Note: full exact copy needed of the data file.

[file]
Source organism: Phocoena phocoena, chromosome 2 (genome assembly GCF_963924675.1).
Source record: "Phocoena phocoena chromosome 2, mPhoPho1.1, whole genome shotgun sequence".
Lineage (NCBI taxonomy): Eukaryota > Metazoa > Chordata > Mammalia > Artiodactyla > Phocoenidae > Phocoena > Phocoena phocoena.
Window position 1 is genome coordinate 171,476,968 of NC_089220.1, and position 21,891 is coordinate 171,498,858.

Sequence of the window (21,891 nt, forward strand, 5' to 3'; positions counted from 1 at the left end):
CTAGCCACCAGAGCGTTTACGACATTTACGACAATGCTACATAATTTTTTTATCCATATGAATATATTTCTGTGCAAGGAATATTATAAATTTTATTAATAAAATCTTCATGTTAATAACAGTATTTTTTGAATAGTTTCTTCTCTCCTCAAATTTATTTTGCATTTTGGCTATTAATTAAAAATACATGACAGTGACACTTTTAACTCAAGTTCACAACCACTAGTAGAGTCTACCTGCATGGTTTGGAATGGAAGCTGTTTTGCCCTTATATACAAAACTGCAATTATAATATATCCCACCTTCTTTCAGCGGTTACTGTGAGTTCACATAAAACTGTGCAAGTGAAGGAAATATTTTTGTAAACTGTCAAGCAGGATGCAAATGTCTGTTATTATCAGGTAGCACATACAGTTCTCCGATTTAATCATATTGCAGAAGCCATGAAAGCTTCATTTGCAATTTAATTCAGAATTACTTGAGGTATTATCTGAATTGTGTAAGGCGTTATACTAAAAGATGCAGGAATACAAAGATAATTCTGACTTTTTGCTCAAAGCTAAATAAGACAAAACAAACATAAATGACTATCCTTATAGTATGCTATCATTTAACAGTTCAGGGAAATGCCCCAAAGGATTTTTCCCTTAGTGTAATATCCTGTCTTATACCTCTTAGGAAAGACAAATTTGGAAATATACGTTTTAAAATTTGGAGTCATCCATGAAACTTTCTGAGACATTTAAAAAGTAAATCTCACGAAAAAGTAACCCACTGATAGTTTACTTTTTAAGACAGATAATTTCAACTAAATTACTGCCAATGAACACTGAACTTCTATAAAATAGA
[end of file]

Source organism: Phocoena phocoena, chromosome 2 (genome assembly GCF_963924675.1).
Source record: "Phocoena phocoena chromosome 2, mPhoPho1.1, whole genome shotgun sequence".
Lineage (NCBI taxonomy): Eukaryota > Metazoa > Chordata > Mammalia > Artiodactyla > Phocoenidae > Phocoena > Phocoena phocoena.
Window position 1 is genome coordinate 171,476,968 of NC_089220.1, and position 21,891 is coordinate 171,498,858.

Sequence of the window (21,891 nt, forward strand, 5' to 3'; positions counted from 1 at the left end):
CTAGCCACCAGAGCGTTTACGACATTTACGACAATGCTACATAATTTTTTTATCCATATGAATATATTTCTGTGCAAGGAATATTATAAATTTTATTAATAAAATCTTCATGTTAATAACAGTATTTTTTGAATAGTTTCTTCTCTCCTCAAATTTATTTTGCATTTTGGCTATTAATTAAAAATACATGACAGTGACACTTTTAACTCAAGTTCACAACCACTAGTAGAGTCTACCTGCATGGTTTGGAATGGAAGCTGTTTTGCCCTTATATACAAAACTGCAATTATAATATATCCCACCTTCTTTCAGCGGTTACTGTGAGTTCACATAAAACTGTGCAAGTGAAGGAAATATTTTTGTAAACTGTCAAGCAGGATGCAAATGTCTGTTATTATCAGGTAGCACATACAGTTCTCCGATTTAATCATATTGCAGAAGCCATGAAAGCTTCATTTGCAATTTAATTCAGAATTACTTGAGGTATTATCTGAATTGTGTAAGGCGTTATACTAAAAGATGCAGGAATACAAAGATAATTCTGACTTTTTGCTCAAAGCTAAATAAGACAAAACAAACATAAATGACTATCCTTATAGTATGCTATCATTTAACAGTTCAGGGAAATGCCCCAAAGGATTTTTCCCTTAGTGTAATATCCTGTCTTATACCTCTTAGGAAAGACAAATTTGGAAATATACGTTTTAAAATTTGGAGTCATCCATGAAACTTTCTGAGACATTTAAAAAGTAAATCTCACGAAAAAGTAACCCACTGATAGTTTACTTTTTAAGACAGATAATTTCAACTAAATTACTGCCAATGAACACTGAACTTCTATAAAATAGA